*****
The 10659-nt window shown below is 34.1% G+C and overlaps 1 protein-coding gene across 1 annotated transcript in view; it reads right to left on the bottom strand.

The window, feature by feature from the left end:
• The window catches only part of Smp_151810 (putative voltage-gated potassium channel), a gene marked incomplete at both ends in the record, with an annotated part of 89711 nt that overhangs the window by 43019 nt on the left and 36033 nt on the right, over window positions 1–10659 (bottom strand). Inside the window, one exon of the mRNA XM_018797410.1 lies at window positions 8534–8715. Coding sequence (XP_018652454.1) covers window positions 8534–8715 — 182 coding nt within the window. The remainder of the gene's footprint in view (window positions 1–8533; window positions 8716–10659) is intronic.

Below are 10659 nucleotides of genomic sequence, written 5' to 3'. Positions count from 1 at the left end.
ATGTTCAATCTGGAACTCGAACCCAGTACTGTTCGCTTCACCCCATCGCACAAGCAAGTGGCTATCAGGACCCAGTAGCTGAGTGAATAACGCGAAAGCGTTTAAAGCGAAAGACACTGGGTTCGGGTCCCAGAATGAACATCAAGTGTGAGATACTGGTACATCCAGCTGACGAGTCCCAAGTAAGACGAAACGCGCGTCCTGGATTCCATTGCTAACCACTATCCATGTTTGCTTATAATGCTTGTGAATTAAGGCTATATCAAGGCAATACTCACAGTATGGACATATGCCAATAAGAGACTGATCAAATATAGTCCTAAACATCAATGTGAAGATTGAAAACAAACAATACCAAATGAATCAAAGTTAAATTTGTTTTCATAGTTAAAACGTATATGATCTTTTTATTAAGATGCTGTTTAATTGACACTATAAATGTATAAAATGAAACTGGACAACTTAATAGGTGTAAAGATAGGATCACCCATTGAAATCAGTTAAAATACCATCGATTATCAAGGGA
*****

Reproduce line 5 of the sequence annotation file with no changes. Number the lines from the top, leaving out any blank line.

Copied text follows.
ATGTTCAATCTGGAACTCGAACCCAGTACTGTTCGCTTCACCCCATCGCACAAGCAAGTGGCTATCAGGACCCAGTAGCTGAGTGAATAACGCGAAAGCGTTTAAAGCGAAAGACACTGGGTTCGGGTCCCAGAATGAACATCAAGTGTGAGATACTGGTACATCCAGCTGACGAGTCCCAAGTAAGACGAAACGCGCGTCCTGGATTCCATTGCTAACCACTATCCATGTTTGCTTATAATGCTTGTGAATTAAGGCTATATCAAGGCAATACTCACAGTATGGACATATGCCAATAAGAGACTGATCAAATATAGTCCTAAACATCAATGTGAAGATTGAAAACAAACAATACCAAATGAATCAAAGTTAAATTTGTTTTCATAGTTAAAACGTATATGATCTTTTTATTAAGATGCTGTTTAATTGACACTATAAATGTATAAAATGAAACTGGACAACTTAATAGGTGTAAAGATAGGATCACCCATTGAAATCAGTTAAAATACCATCGATTATCAAGGGA